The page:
Role of Ca++ Influx via Epidermal TRP Ion Channels
Technical Report,15 Sep 2014,14 Sep 2015
Duke University Durham United States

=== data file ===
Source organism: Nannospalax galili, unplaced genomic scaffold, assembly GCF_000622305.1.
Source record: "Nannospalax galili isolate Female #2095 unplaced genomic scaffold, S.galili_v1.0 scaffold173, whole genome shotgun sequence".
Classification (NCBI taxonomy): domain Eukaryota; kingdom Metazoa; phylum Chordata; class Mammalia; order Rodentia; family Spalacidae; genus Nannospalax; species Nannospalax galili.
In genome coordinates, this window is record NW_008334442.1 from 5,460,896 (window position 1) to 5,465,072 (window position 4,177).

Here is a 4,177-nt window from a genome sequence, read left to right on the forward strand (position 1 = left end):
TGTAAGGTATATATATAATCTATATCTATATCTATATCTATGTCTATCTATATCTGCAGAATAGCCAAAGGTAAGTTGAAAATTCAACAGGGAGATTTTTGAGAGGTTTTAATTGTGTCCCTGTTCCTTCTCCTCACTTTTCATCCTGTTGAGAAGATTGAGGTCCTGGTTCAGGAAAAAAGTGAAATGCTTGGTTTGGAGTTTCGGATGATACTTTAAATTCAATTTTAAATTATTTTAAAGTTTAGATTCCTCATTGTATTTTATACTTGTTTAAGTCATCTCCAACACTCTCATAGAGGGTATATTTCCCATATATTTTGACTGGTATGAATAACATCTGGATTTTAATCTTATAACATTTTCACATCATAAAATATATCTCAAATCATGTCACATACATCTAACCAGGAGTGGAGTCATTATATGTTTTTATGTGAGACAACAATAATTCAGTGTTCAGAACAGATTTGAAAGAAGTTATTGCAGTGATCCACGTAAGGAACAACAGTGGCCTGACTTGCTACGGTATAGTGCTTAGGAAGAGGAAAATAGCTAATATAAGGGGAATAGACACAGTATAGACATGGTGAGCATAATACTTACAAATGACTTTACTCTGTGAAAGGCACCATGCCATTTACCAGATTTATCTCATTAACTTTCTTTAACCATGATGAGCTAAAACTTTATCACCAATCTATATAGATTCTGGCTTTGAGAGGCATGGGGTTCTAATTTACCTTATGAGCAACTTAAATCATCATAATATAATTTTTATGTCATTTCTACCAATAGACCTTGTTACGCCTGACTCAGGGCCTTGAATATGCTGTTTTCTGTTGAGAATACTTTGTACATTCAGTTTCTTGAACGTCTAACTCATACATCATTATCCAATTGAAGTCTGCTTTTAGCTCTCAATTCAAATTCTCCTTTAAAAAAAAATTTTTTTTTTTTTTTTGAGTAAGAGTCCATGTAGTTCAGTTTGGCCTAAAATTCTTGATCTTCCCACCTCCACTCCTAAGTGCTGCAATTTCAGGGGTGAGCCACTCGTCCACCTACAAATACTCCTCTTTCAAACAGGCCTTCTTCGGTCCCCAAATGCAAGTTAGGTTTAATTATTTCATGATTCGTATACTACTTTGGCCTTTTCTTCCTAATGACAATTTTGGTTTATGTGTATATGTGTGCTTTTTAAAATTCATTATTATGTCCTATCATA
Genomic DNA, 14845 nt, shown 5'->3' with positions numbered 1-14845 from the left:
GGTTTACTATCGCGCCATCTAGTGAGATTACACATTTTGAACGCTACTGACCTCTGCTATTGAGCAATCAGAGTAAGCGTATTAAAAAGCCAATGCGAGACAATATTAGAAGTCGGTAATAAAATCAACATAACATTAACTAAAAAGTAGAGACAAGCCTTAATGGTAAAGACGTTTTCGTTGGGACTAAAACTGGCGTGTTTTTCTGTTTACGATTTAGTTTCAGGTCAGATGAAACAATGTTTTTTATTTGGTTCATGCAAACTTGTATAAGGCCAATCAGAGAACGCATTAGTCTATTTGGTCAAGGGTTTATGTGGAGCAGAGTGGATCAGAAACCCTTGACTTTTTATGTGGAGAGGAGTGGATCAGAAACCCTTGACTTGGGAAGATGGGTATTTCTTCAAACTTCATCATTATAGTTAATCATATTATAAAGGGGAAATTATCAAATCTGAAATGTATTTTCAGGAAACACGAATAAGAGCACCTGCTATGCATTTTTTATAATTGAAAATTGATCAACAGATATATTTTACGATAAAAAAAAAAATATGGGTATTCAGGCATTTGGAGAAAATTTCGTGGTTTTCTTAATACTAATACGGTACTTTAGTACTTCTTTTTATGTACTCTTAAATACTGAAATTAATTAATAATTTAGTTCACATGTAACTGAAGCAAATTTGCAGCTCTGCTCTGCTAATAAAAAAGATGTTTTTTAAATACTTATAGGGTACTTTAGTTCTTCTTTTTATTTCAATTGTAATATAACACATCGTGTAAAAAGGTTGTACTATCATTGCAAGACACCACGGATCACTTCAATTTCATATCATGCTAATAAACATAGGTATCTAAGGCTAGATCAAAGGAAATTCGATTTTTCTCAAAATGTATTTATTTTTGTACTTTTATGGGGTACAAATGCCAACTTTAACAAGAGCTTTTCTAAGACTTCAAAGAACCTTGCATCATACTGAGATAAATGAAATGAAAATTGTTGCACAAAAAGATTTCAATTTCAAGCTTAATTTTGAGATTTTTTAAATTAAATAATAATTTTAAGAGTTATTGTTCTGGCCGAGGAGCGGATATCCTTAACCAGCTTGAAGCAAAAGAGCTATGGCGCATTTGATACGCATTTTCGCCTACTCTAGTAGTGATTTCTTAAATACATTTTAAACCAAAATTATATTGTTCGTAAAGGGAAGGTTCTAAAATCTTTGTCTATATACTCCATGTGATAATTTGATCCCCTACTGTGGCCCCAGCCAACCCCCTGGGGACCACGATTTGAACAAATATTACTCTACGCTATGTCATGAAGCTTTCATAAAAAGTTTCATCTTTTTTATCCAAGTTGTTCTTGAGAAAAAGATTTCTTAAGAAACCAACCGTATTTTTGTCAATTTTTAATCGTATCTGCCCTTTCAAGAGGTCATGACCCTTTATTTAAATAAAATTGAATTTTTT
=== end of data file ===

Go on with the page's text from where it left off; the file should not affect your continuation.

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To benefit military veterans with amputations who suffer skin problems on their amputation stumps, this proposal describes mechanistic studies to pave the way for novel methods of improving skin barrier function at the residual limb-prosthetic interface. Signaling systems in skin will be modulated to increase barrier function, attenuate irritant dermatitis, and characterize the underlying signaling mechanisms so that they can become better targets for treatment. Progress in year 2 of the funding period is described in this Annual Progress Report. We maintained all the necessary regulatory approvals from the Durham VA, Duke University IRB and the DoD to conduct the human experimentation. We set up experiments in primary skin cells for mechanical stress, which we found disrupts skin barrier function. We also found that activation of ion channel TRPV4 can re-normalize barrier function of the skin that has been disrupted by mechanical stress. We also found this particular pattern for keratinocytes regulatory volume decrease, as a surrogate of their capability to moisturize.